Why Do We Measure Customer Success?

  • 4 Min Read

Having just returned from our annual Fusion conference, I’m reminded of how lucky we are to work with such a diverse group of visionary customers. As usual, many of their stories were truly inspiring, and I was humbled just to be in the same room with these leaders of change.

What’s most interesting to me is that each defines its own success: the bar is high and it keeps us innovating.

You may have heard about U-Pace, a program at the University of Wisconsin-Milwaukee (UWM) using the Brightspace platform as the foundation for an innovative new approach to online learning. Their success has been outstanding: the “disadvantaged” U-Pace students earned a greater percentage of A’s and B’s than the “disadvantaged” students in conventional courses by over 170% (See footnote below for more info. Source: “A White Paper on Optimizing Desire2Learn for the U-Pace Instructional Approach, 2013,” UWM).

So how does Brightspace fit into this success story? You can read the full case study here, but here’s a quick summary:

Much of what makes U-Pace so successful is enabled by the functionality of Brightspace technology. It’s rooted in how instructors monitor student progress—and it’s the reason U-Pace instructors can deliver timely, tailored support through Amplified Assistance.

“The conditional releases are easily set so that students can’t move on until they demonstrate mastery. You can see the number of attempts that a student has made on a quiz then the high score is recorded in Gradebook. As well, communication tools are used to monitor and respond to the students’ behavior. All of these things are done through the Brightspace platform,” says Dylan Barth, Interim Associate Director (now UWM Learning Technology Consultant), Learning Technology Centre, University of Wisconsin–Milwaukee.

We realize there are many factors that came together for UWM to achieve the results that they did, and that the increases in student success are not all attributed to their use of Brightspace. However, we do believe that our technology played an important role, and they seem to believe it as well.

So why are we interested in measuring things? To improve education, we need to measure. To improve technology, we want to measure customers achieving their goals. For our customers to achieve successes like U-Pace, we need to focus on metrics in everything we do. We do this by starting from development, through implementation, and with constant improvement. We want to build solutions that make a difference—by measuring, improving, and most importantly, by listening to our customers.

How We Share Stories of Customer Success

Everyone wants more from education and training programs—so it’s critical that our customers are part of the process of measurement and constant improvement.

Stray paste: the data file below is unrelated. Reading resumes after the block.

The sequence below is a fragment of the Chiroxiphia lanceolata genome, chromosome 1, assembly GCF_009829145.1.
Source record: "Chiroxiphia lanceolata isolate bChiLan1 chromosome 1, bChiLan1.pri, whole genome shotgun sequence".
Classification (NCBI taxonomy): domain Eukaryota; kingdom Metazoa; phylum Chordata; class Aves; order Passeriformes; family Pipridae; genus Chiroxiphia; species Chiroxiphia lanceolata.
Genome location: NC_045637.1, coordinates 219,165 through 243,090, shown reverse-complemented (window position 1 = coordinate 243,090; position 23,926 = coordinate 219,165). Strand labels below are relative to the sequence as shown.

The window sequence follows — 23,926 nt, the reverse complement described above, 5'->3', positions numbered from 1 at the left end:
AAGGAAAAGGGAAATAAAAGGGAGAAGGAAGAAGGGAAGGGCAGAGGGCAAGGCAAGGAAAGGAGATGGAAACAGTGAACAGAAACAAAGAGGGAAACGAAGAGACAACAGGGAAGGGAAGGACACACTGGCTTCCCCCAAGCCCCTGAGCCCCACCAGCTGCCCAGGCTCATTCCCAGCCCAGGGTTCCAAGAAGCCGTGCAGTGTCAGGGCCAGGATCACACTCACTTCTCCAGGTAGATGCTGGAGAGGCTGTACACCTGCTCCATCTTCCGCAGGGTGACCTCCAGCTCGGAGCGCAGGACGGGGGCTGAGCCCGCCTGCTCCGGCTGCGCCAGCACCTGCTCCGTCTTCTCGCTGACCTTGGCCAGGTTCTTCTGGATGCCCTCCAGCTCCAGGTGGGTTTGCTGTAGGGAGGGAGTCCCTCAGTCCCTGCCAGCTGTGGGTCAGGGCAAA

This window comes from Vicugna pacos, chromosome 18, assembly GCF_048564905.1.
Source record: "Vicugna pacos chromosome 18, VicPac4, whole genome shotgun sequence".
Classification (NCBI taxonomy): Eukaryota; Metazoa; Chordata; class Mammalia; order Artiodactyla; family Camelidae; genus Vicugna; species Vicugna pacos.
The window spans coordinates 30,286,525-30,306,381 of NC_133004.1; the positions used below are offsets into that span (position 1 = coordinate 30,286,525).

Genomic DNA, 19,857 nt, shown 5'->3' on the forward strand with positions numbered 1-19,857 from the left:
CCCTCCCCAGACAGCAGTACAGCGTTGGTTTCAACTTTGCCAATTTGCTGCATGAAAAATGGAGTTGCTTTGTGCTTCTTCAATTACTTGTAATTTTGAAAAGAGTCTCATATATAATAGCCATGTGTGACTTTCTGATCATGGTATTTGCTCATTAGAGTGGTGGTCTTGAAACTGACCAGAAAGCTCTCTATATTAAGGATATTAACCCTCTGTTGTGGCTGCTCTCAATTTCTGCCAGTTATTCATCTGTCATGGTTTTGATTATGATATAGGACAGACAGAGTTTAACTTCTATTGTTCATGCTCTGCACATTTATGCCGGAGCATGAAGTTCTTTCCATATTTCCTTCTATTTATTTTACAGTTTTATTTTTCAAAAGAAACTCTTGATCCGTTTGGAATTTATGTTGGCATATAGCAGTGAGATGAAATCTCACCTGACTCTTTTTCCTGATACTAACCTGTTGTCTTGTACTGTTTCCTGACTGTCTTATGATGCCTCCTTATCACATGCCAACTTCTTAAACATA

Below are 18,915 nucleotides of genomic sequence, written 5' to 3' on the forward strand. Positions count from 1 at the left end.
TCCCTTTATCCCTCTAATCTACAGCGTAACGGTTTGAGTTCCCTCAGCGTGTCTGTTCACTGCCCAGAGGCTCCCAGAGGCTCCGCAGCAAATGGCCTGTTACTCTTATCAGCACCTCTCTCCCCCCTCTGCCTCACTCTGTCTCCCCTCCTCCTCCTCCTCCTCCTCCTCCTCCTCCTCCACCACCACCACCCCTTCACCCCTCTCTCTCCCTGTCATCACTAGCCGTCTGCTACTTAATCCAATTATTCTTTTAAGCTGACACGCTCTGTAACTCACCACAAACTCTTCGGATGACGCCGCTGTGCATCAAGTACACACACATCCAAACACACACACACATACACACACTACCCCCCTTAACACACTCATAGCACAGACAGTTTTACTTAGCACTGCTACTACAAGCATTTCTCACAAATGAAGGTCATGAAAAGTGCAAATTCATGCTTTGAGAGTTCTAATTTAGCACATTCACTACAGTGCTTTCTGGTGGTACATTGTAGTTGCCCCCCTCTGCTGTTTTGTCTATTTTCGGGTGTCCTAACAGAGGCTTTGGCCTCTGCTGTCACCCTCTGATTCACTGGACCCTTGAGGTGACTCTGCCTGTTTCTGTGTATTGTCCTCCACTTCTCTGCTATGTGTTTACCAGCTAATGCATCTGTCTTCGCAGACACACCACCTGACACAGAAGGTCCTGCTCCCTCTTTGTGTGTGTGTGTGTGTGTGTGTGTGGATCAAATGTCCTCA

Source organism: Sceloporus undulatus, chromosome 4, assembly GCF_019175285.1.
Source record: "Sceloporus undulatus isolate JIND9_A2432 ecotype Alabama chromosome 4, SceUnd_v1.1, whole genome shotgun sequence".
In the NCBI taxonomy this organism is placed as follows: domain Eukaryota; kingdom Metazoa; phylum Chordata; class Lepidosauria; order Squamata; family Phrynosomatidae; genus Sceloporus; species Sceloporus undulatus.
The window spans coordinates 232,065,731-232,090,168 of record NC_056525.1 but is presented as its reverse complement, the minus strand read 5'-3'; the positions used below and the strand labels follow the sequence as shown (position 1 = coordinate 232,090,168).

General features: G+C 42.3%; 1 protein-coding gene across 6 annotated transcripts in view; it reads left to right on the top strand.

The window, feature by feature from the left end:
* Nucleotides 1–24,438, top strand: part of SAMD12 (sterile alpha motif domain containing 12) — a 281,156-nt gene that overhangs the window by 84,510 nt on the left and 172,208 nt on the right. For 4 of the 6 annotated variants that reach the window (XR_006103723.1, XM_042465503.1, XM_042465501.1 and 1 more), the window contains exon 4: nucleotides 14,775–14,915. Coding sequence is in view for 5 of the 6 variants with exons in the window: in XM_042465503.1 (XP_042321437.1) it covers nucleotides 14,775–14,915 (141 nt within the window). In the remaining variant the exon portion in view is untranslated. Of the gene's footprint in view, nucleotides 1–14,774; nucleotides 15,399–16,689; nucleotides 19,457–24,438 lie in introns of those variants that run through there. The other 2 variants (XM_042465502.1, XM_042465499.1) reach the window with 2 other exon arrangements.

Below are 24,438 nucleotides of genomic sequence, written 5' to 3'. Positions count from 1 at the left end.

At Fusion, our customers came together to share new ideas and practices to push education forward. They like to hear about the amazing results, like U-Pace, which we post on our website. In our excitement to share the great results our customers are seeing through their programs, we didn’t always provide the details around the results. When we make mistakes, it’s our job to fix it—as we are doing now.

We have a Customer Success Program in place where approvals from our clients are acquired before we post anything about them. Stories are revisited every six months to make sure that they’re still valid and accurate. However, a recent customer success story was mistakenly posted on our website without their permission or knowledge. We will be doubling down on our efforts to help ensure that this doesn’t happen again, and we will work harder to provide citations for all the facts.

Make no mistake, we’re extremely proud of what our clients are accomplishing. Our customers’ innovation, dedication, and just plain awesomeness is making a huge difference—and we’re proud to be a part of it. We will continue to measure and improve our offerings, listen to our community for suggestions, and when warranted, share their results. Here’s to them!

1Disadvantaged students are defined by U-Pace as “students from low income backgrounds eligible for Federal Pell grants or disadvantaged from conditions associated with racial/ethnic minority status, specifically African American, Native American, Hispanic, and Southeast Asian students.” The percentage of disadvantaged students earning A’s and B’s in U-Pace courses was 179% greater than the percentage of disadvantaged students earning A’s and B’s in conventional courses.

A % B % Total % A & B
Disadvantaged students in U-Pace courses 23.66 7.61 31.27
Disadvantaged students in conventional courses 3.22 7.96 11.18
Difference in percentage points 20.09
Percentage increase over the base rate of 11.18 179.7%
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